The Fifteenth Amendment is ratified by the State of Michigan

1869-1870 | The Fifteenth Amendment is ratified by the State of Michigan on March 8, 1869, with full ratification by the states by February 1870. The amendment states that the “right of citizens of the United States to vote shall not be denied … on account of race, color, or previous condition of servitude”; however, the Constitution still does not prohibit denial of suffrage based on gender. Affronted by women’s.. READ MORE

1870

Suffragists adopt new strategy of court cases using 14th Amendment.

1870-1875 | Several women–including Virginia Louisa Minor, Victoria Woodhull, and Myra Bradwell–attempt to use the Fourteenth Amendment in federal courts to secure the vote (Minor and Woodhull) or the right to practice law (Bradwell). They all are unsuccessful.

Works Consulted

The Woman’s Hour: The Great Fight to Win the Vote. Elaine Weiss. Penguin Books, 2019. 

Why They Marched: Untold Stories of the Women Who Fought for the Right to Vote. Susan Ware. Belknap Press of Harvard University Press, 2019. 

Sojourner Truth’s America. Margaret Washington. University of Illinois Press, 2009. 

“Declaration of Sentiments.” Elizabeth Cady Stanton. Report of the Woman’s Rights Convention, Held at Seneca Falls, New York, July 19 and 20, 1848. Printed by John Dick, Rochester, NY, The North Star office of Frederick Douglass, 1848. 

The History of Woman Suffrage. Elizabeth Cady Stanton, Susan B. Anthony, and Matilda Gage. Vol. I: 1835-1860. New York, Fowler & Wells, 1881.  

Lucretia Mott. Diary of Her Visit to Great Britain to Attend the World’s Anti-Slavery Convention of 1840. Edited by Frederick B. Tolles, supplement no. 23, Journal of the Friends’ Historical Society. Friends’ Historical Association and Friends’ Historical Society, 1952.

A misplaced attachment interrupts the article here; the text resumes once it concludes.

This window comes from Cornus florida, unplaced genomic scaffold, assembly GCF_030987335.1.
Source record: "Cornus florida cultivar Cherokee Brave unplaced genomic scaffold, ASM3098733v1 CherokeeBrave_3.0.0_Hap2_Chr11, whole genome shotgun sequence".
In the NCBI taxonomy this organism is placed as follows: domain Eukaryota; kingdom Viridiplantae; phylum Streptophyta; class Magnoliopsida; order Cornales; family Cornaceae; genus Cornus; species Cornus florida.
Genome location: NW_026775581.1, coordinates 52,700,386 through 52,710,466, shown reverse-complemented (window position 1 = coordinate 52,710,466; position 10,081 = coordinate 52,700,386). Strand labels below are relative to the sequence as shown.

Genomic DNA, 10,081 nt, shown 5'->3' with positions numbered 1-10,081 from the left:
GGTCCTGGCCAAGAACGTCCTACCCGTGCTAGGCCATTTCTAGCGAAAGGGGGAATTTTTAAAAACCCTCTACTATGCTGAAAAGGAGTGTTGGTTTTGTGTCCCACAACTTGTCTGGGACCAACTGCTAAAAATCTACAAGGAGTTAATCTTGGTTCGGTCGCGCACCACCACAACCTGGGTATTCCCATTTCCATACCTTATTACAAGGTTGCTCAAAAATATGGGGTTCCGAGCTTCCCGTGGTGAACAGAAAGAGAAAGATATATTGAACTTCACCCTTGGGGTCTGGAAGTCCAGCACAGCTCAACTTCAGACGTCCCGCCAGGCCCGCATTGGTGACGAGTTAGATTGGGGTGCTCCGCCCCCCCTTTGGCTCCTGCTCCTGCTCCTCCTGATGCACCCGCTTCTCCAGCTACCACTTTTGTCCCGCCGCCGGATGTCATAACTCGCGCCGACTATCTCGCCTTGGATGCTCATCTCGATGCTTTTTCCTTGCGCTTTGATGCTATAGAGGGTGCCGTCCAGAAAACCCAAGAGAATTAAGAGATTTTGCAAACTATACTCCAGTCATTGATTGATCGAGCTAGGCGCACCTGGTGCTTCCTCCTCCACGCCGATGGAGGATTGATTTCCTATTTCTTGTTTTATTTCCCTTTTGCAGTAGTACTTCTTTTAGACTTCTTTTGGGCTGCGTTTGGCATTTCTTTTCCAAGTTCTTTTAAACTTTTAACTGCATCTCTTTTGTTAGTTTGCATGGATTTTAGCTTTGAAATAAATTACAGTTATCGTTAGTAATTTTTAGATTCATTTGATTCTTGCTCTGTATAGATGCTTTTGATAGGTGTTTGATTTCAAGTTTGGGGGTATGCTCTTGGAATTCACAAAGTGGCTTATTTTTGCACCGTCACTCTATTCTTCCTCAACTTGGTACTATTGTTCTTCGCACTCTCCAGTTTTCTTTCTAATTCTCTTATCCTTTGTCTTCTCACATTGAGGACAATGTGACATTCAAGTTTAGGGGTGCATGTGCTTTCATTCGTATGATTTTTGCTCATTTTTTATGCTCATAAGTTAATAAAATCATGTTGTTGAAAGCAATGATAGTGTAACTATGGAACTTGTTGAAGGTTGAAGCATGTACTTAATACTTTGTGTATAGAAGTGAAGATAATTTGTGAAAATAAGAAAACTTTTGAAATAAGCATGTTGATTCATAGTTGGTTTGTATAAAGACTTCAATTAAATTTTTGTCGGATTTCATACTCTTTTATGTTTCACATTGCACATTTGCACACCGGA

Crusade for the Vote. Online exhibit and resource. National Women’s History Museum.

Shall Not Be Denied: Women Fight for the Vote. June 4, 2019 – Sept. 2020. The Library of Congress, Washington, D.C. 

Votes for Women: A Portrait of Persistence. March 29, 2019  January 5, 2020. National Portrait Gallery, Washington, D.C. 

Liberty Awakes in Washtenaw County: When Women Won the Vote. Jan. 8 – Feb. 27, 2011. The Museum on Main Street, Ann Arbor, sponsored by the Ann Arbor Area League of Women Voters.

Women’s History Timeline, The Michigan Women’s Historical Center and Hall of Fame, Lansing, MI.

National Park Service. Women’s History Website, “19th Amendment,”, and “Suffrage in America: The 15th and 19th Amendments” series. https://www.nps.gov/subjects/womenshistory/15th-and-19th-amendments.htm

“US Voting Rights Timeline,” Northern California Citizenship Project. https://www.nps.gov/subjects/womenshistory/15th-and-19th-amendments.htm

“Who got the right to vote when? A History of Voting Rights in America” AlJezera.

Image Sources

William L. Clements Library Image Bank, University of Michigan.

Bentley Historical Library Image Bank, University of Michigan.

Library of Congress, Prints & Photographs Online Catalog.